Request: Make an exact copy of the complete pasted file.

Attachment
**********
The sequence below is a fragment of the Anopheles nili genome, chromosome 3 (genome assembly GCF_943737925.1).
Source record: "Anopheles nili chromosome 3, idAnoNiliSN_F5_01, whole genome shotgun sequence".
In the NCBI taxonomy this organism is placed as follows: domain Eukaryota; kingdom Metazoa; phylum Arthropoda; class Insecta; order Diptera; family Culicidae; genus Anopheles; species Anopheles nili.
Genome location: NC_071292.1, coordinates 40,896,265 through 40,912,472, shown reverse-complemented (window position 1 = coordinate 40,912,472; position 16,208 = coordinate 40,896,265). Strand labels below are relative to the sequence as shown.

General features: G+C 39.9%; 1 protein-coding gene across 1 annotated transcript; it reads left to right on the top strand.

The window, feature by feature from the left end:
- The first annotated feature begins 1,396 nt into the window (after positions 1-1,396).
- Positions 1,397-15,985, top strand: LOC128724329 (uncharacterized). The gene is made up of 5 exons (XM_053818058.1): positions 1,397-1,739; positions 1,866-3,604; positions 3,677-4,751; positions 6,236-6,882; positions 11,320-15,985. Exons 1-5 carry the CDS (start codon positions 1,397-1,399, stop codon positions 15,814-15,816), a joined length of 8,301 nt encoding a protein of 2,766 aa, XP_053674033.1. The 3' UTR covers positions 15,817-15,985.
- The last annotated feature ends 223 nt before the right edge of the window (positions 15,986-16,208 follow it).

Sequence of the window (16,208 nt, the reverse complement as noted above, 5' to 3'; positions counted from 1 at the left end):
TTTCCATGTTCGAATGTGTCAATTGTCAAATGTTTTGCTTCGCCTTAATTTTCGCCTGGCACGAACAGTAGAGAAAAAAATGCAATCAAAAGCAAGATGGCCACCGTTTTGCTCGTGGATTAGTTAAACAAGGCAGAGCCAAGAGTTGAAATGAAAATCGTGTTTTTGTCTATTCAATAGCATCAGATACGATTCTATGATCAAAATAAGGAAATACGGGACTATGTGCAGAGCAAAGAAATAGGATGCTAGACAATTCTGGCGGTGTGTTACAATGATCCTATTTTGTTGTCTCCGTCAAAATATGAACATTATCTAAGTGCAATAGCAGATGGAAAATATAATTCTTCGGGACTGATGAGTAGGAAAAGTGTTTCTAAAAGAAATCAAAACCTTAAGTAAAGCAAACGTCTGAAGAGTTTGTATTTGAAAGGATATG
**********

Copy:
The sequence below is a fragment of the Anopheles nili genome, chromosome 3 (genome assembly GCF_943737925.1).
Source record: "Anopheles nili chromosome 3, idAnoNiliSN_F5_01, whole genome shotgun sequence".
In the NCBI taxonomy this organism is placed as follows: domain Eukaryota; kingdom Metazoa; phylum Arthropoda; class Insecta; order Diptera; family Culicidae; genus Anopheles; species Anopheles nili.
Genome location: NC_071292.1, coordinates 40,896,265 through 40,912,472, shown reverse-complemented (window position 1 = coordinate 40,912,472; position 16,208 = coordinate 40,896,265). Strand labels below are relative to the sequence as shown.

General features: G+C 39.9%; 1 protein-coding gene across 1 annotated transcript; it reads left to right on the top strand.

The window, feature by feature from the left end:
- The first annotated feature begins 1,396 nt into the window (after positions 1-1,396).
- Positions 1,397-15,985, top strand: LOC128724329 (uncharacterized). The gene is made up of 5 exons (XM_053818058.1): positions 1,397-1,739; positions 1,866-3,604; positions 3,677-4,751; positions 6,236-6,882; positions 11,320-15,985. Exons 1-5 carry the CDS (start codon positions 1,397-1,399, stop codon positions 15,814-15,816), a joined length of 8,301 nt encoding a protein of 2,766 aa, XP_053674033.1. The 3' UTR covers positions 15,817-15,985.
- The last annotated feature ends 223 nt before the right edge of the window (positions 15,986-16,208 follow it).

Sequence of the window (16,208 nt, the reverse complement as noted above, 5' to 3'; positions counted from 1 at the left end):
TTTCCATGTTCGAATGTGTCAATTGTCAAATGTTTTGCTTCGCCTTAATTTTCGCCTGGCACGAACAGTAGAGAAAAAAATGCAATCAAAAGCAAGATGGCCACCGTTTTGCTCGTGGATTAGTTAAACAAGGCAGAGCCAAGAGTTGAAATGAAAATCGTGTTTTTGTCTATTCAATAGCATCAGATACGATTCTATGATCAAAATAAGGAAATACGGGACTATGTGCAGAGCAAAGAAATAGGATGCTAGACAATTCTGGCGGTGTGTTACAATGATCCTATTTTGTTGTCTCCGTCAAAATATGAACATTATCTAAGTGCAATAGCAGATGGAAAATATAATTCTTCGGGACTGATGAGTAGGAAAAGTGTTTCTAAAAGAAATCAAAACCTTAAGTAAAGCAAACGTCTGAAGAGTTTGTATTTGAAAGGATATG